227. ix. Corrections of above Chart. Signed, John Teatt, Surveyor Genl. Same endorsement. 1 p. [C.O. 152, 13. ff. 231, 231, 232v., 233, 234v., 235, 236, 237, 238, 239, 240, 241–244, 245v.–246v, 247v.–250v.]
Sept. 13.
Whitehall.
228. Order of Lords Justices in Council. Referring draft of Commission and Instructions for the Governor of Carolina to the Attorney and Solicitor General for their opinion on Thursday next. Signed, Edward Southwell. Endorsed, Recd. Read 11th Jan., 1720/1. 1 p. [C.O. 5, 358. ff. 61, 62v.]
Sept. 14.
New Haven.
229. The Governor and Company of H.M. English Colony of Connecticut to the Council of Trade and Plantations. In obedience to your Lordships commands which I communicated to the General Assembly, it was ordered that a map of the Colony, should be drawn and transmitted to your Lordship; Which map is herewth. humbly offered; and should have been sooner, but that it required a considerable time to take an exact surveigh of the Eastern and Southern bounds, so far as we have been able to proceed. Your Lordships will observe that the lines on the North, and on the West, don't agree with the bounds in our Charter. On the North, the Province of Massachusetts, come within the true line of division between them and us; and take out of this Government, the towns of Woodstock, Enfield and Suffield with some part of Springfield and Westfield, which are therefore noted with red lines in this Chart. On the West, the Province of New York have carried their claime and Government quite thorow this Colony from South to North, and cutt us asunder 20 miles East of Hudsons River, which is therefore noted by a red line parallel to that River, and at 20 miles distance from it. The Colony of Rhode Island, has for several years, claimed the Narrogansett Country, which lies in the Eastern part of this Colony. And we have been obliged to content ourselves with what is left us, tho' but a small part of what is comprised in our Charter. But in that small part of we are free from the intrusions of any forreigners. Our regard to peace, and desire to live in a good understanding with our neighbours, has prevail'd with us to content ourselves, under what is claimed and held by the Provinces of Massachusett Bay and New York; But, as to Narroganset which is claim'd by Rhode Island, if we should loose that country, which was setled by orders and grants from the Government of this Colony, in many parts of it, many years since, it would be a great prejudice to the Colony. Which we humbly beg yr. Lordships leave to suggest, because, (as we understand) the Government of Rhode Island is making application to H.M., that they may be allowed in their pretensions to ye Narrogansett Country. If they should proceed in that application, as your Lordships will have consideration of it, so, we make no doubt, but that we shall be able to give your Lordships entire satisfaction that the whole Narrogansett country belongs to this Colony, as is shewn in the map etc. That the boundaries on the North, and on the West, do at all vary from those fixed in our Charter, is purely from our submission to considerable loss, rather than live in contention with the adjoyning Provinces, of Massachusett and New York, whom we could not prevail with to settle the dividend lines between them, and us, without such compliance on our part. Signed, Gordon Saltonstall. Endorsed, Recd. 7th, Read 14th Feb. 1720/1. For map enclosed vide Book of Maps. 2 pp. [C.O. 5, 1266. ff. 3, 3v., 4v.]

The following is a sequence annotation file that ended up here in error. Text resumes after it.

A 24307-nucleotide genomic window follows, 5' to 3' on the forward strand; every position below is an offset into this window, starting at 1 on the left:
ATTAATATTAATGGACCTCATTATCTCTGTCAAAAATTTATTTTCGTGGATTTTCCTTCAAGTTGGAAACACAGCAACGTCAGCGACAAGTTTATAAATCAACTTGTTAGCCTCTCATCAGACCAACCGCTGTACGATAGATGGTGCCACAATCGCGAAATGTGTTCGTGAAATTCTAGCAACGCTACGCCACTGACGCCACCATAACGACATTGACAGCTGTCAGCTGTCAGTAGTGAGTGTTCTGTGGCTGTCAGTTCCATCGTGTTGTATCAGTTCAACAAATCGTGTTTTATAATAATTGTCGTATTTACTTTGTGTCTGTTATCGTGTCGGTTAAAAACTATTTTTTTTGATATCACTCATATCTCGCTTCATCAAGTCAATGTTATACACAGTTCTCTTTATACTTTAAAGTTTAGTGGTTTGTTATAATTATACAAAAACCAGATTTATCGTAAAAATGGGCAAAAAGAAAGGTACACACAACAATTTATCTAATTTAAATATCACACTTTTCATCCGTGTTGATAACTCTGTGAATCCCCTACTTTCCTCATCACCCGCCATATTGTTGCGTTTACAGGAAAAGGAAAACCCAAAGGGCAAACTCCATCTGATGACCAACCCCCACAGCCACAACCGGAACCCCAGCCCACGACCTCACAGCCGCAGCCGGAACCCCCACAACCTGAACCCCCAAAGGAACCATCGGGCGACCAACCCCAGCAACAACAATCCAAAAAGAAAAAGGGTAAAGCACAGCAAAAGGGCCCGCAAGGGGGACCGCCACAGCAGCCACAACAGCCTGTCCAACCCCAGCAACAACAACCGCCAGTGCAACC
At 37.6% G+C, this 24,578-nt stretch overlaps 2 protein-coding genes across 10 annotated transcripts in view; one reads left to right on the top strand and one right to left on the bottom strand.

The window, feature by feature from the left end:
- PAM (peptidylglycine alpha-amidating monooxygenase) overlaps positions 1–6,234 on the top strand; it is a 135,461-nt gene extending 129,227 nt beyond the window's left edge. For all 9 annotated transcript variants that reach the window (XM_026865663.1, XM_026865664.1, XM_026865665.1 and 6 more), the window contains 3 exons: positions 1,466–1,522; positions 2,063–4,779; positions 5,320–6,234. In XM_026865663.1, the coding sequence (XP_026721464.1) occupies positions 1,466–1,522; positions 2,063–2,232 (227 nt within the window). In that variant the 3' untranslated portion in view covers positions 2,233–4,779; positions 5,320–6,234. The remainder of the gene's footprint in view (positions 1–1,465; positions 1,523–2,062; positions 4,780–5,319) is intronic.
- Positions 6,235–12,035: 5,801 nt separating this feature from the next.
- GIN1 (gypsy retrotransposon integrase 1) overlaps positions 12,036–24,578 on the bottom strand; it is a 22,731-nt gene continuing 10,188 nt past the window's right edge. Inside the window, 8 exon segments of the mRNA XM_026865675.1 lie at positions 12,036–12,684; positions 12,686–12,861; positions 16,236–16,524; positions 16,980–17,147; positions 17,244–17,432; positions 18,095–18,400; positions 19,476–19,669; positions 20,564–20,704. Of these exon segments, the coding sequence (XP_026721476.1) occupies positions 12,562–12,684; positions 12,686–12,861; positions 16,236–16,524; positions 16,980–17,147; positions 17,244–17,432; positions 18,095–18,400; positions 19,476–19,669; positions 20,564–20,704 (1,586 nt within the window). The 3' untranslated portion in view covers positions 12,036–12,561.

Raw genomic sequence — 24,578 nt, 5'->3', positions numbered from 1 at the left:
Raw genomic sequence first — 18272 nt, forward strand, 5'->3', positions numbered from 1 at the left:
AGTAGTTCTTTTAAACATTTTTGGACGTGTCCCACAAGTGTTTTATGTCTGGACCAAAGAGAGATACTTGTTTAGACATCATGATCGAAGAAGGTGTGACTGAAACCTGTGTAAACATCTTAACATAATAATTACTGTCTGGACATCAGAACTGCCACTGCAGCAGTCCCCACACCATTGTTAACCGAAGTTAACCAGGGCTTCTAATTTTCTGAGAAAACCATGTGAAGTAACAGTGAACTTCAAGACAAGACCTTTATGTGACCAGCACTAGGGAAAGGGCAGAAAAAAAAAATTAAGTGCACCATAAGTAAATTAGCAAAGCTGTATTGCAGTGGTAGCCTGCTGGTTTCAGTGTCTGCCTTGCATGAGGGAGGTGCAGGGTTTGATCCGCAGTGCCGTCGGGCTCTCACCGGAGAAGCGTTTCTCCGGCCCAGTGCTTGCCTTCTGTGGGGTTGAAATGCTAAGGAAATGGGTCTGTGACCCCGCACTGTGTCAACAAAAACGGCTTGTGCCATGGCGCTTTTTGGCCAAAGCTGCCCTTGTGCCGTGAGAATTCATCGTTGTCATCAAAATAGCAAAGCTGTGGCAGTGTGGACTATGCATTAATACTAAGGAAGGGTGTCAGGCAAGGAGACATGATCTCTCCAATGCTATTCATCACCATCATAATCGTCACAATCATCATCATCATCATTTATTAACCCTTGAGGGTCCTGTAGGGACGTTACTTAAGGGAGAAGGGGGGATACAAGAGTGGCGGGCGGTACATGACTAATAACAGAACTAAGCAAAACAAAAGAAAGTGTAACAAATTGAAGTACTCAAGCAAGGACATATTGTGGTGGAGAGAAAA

Sept. 14.
Albany.